Improving trust, culture and retention when working beyond borders
When people debate the merits of remote or hybrid working, how do you expect that to go? Maybe you think managers will err on the side of caution and say they’re worried about productivity dropping. And employees will say they’d like to be trusted — after all, the last couple of years have shown that remote working isn’t always a barrier to productivity.
When you throw in the option of working not just remotely from home, but from another country entirely, you'd expect these opinions to become even stronger.
Well, not quite.
Recently, we conducted a study of over 500 business leaders and 2000 full-time workers, to gauge their thoughts on their current and future working models.
Now, 62% of workers said they were considering moving abroad to work, and over a third (36%) said they’d be willing to leave their company to do it.
Whilst that’s a bit of an eye-opener, it wasn’t the only big surprise.
Three quarters (75%) of managers said they trusted their employees to work abroad, and didn’t think productivity would be an issue.
Employees on the other hand, didn’t seem to have that same level of trust in their peers, with almost half (48%) saying they’d pay close attention to their fully remote colleagues, to see if they were remaining productive.
All of the above shows three major challenges for businesses:
- The Great Resignation is more than just a trend — so how can your business adapt to new retention challenges?
- Building a harmonised culture seems to be an issue in this era of remote and hybrid working — how can you create a well-aligned employee experience?
- Trust needs to be improved — how can you build better relationships amongst peers across borders?
Here at Perkbox, we believe in the key principles of caring for, connecting with and celebrating your employees. These can help you overcome the challenges mentioned above.
It’s also important to note that as workforces become more dispersed, the role of managers and team leaders becomes more important. They are your facilitators on the ground in each location, so it’s important you get buy-in from them.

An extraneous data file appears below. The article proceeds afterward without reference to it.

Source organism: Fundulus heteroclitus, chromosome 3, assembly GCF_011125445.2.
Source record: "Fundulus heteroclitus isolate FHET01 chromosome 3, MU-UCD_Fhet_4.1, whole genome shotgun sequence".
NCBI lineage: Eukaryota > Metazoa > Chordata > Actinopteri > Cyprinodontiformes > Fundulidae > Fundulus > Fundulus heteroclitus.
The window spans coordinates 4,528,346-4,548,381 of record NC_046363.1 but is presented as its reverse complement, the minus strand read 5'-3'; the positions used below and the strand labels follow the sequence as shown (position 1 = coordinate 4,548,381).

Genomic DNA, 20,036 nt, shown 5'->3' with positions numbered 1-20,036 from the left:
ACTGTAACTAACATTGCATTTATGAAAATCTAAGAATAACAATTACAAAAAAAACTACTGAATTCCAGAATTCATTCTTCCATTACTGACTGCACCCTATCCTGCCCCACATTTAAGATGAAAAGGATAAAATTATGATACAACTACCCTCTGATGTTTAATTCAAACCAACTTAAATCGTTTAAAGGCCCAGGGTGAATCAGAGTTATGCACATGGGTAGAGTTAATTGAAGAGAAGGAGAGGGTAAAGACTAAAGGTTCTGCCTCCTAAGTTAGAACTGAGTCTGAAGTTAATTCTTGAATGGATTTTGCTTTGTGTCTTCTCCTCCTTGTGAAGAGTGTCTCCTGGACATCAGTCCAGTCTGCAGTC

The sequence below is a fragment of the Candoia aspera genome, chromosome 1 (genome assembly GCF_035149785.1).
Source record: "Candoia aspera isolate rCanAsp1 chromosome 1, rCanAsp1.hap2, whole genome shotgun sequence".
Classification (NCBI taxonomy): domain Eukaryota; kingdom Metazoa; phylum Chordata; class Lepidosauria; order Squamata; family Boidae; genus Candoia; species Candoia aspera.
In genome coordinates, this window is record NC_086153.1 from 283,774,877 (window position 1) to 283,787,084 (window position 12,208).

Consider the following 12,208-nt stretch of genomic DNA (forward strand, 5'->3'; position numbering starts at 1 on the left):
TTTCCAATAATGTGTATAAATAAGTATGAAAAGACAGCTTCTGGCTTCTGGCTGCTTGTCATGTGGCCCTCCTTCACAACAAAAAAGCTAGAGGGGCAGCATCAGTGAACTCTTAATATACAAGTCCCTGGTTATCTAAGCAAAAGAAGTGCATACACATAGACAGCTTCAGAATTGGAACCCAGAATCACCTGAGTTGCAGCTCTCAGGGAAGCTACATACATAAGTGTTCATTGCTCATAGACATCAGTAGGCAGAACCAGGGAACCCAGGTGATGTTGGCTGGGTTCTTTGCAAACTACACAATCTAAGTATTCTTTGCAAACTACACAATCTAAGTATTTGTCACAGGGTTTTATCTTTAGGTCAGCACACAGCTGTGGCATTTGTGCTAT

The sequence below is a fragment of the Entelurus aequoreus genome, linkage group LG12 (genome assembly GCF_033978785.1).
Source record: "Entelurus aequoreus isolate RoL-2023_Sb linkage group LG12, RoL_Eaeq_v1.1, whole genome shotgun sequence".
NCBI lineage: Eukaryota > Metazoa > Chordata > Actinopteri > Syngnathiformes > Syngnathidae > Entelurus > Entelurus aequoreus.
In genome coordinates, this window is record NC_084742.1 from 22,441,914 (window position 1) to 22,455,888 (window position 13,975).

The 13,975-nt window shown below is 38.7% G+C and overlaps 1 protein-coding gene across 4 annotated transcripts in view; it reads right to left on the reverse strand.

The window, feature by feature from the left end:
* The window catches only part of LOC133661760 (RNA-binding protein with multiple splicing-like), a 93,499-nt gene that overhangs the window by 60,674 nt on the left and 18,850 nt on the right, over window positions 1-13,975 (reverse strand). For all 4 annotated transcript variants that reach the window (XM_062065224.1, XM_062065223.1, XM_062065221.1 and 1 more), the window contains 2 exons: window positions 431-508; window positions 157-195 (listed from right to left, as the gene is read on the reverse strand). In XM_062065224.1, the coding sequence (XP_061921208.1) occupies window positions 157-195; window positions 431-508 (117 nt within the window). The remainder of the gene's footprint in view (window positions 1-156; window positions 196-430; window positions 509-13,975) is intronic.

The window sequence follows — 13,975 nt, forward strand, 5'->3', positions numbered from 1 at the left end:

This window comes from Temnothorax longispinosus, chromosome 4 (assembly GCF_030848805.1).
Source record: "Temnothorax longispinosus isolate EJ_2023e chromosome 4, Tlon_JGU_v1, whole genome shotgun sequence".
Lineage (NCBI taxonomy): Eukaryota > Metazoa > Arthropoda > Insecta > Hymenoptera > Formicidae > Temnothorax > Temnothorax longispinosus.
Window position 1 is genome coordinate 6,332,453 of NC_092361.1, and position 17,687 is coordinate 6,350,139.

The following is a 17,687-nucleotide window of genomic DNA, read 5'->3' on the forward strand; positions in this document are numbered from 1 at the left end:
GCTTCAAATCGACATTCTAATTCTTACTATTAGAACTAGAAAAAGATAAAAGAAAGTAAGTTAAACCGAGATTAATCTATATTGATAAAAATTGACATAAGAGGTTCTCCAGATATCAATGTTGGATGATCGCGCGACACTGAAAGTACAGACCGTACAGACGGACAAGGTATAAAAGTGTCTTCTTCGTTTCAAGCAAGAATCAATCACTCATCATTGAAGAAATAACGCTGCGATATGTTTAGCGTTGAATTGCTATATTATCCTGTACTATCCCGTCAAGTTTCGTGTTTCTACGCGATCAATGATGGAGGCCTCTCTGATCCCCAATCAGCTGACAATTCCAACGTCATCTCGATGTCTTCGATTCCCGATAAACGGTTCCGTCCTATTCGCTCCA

So, how can you and your managers use the principles of care, connect and celebrate to help with retention, culture and trust? Read on…
While our research showed that employees saw many benefits to hybrid and remote working, almost a third (31%) said it had a negative impact on their physical and mental health.
Now, prioritising employee wellbeing is the right thing to do, but it also has huge business benefits. One of the biggest is the increased retention rates. People expect their employer to take care of them, and the ones who do this properly will keep hold of top talent.
If you have employees spread across multiple locations, you may find this more difficult. In this situation, you need a wellbeing benefits offering that’s truly location agnostic, and covers a range of physical and mental needs.
Ultimately, wellbeing is a very personal thing — everybody has their own challenges. This is especially the case if you have people in different countries. It’s easy to assume that because your UK employees make use of a particular benefit, the same will happen elsewhere. This isn’t always true, so try to be as broad and global as possible.
The last couple of years have also made people value flexibility and work-life balance. And as our research shows, they’re keen to take control of where they work from.
Businesses need to adapt. Offering flexibility shows that you do care for your people as individuals — again, this will help you with employee retention.
But flexibility is also about the way you deal with employees. Here’s a couple of other interesting nuggets from our research.
- 52% of employees agreed with the statement: "Remote / hybrid working has made leaders less able to micromanage, which I enjoy."
- 39% of employees agreed with the statement: "My manager has not updated their management style following hybrid/remote working, and needs to."
It’s clear managers have a different role to play. There’s a bigger emphasis on treating people as individuals and supporting their wellbeing, than “checking up” on their work.
The manager’s role in caring: Managers should make sure they’re not setting the bar too high. It’s good for them to have quick daily or weekly meetings with their teams to judge workloads and capacity. These don’t have to be especially long, but it’s a chance for people to say what they can and can’t do.
The most important thing managers can ask is a question like: “Does anyone feel overstretched at the moment?” or “How can I support you this week?” This simple act shows employees that they’re not just seen as a resource.